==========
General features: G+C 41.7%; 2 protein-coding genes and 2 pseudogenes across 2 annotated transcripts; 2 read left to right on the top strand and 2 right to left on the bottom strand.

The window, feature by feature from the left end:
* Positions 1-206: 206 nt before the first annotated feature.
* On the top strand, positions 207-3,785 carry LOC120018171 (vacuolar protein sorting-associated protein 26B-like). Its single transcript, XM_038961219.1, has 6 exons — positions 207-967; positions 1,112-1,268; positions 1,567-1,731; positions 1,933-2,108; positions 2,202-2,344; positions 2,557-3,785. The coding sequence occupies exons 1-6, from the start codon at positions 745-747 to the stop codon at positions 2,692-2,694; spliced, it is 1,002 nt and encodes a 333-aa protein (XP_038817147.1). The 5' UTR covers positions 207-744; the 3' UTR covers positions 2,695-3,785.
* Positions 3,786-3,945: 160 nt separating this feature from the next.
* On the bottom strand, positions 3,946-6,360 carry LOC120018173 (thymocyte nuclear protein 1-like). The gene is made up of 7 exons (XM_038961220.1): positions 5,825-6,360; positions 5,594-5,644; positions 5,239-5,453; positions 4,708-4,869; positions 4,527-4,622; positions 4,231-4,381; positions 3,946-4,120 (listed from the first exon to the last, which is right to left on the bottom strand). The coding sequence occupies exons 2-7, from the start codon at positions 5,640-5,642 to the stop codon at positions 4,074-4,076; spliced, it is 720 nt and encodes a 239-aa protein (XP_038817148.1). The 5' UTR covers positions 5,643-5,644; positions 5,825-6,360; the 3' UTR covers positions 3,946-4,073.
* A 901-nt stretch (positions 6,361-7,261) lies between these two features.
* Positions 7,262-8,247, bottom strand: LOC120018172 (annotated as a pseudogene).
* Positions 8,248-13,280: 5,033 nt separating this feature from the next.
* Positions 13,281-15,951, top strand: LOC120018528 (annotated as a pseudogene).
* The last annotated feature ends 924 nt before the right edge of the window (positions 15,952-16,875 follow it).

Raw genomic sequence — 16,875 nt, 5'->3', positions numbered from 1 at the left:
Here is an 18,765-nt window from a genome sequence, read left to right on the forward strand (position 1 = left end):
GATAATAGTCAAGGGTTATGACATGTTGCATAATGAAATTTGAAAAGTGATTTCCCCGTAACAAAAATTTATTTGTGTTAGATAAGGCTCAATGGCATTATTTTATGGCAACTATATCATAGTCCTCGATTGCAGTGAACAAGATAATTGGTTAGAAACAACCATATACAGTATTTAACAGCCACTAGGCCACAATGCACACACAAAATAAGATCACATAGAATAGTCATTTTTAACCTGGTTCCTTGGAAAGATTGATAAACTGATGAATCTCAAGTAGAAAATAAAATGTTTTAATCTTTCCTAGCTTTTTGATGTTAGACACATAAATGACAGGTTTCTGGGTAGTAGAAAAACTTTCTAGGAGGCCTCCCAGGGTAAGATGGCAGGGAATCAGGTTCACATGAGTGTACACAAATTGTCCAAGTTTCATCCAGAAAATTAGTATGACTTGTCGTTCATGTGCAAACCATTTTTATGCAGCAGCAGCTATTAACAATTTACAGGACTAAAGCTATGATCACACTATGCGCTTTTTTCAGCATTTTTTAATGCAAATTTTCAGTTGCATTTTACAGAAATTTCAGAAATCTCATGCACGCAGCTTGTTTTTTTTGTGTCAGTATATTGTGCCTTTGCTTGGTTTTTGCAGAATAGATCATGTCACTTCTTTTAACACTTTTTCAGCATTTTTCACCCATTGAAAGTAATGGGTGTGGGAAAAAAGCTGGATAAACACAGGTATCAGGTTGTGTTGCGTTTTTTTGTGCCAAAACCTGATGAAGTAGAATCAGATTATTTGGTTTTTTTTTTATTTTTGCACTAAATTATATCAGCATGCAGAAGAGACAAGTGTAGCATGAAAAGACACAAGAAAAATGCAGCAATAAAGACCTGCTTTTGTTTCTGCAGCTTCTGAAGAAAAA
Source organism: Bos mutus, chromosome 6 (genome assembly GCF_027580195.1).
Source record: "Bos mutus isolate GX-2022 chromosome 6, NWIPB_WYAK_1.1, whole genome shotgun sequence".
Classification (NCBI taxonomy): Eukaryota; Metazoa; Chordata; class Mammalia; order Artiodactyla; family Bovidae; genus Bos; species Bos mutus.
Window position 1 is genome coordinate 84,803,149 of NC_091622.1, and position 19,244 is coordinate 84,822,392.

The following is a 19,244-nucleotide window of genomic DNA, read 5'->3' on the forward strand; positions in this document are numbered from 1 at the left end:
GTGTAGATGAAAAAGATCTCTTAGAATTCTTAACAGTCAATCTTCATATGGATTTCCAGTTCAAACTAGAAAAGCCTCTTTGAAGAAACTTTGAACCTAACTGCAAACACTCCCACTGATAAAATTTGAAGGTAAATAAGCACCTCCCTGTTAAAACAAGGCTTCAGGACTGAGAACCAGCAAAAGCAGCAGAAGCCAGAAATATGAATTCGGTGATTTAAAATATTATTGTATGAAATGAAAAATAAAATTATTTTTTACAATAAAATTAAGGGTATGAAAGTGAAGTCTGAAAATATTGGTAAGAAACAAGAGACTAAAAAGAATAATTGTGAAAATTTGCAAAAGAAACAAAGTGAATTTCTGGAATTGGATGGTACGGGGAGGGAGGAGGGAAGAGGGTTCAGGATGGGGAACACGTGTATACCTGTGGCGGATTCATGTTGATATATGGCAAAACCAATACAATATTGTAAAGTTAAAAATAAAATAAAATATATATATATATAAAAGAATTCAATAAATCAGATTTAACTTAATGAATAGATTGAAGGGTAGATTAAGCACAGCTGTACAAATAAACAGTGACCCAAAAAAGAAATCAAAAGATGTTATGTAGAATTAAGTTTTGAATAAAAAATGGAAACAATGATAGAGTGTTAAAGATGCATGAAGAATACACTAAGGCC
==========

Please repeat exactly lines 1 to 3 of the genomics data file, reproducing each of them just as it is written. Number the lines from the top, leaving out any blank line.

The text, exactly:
General features: G+C 41.7%; 2 protein-coding genes and 2 pseudogenes across 2 annotated transcripts; 2 read left to right on the top strand and 2 right to left on the bottom strand.

The window, feature by feature from the left end:
* Positions 1-206: 206 nt before the first annotated feature.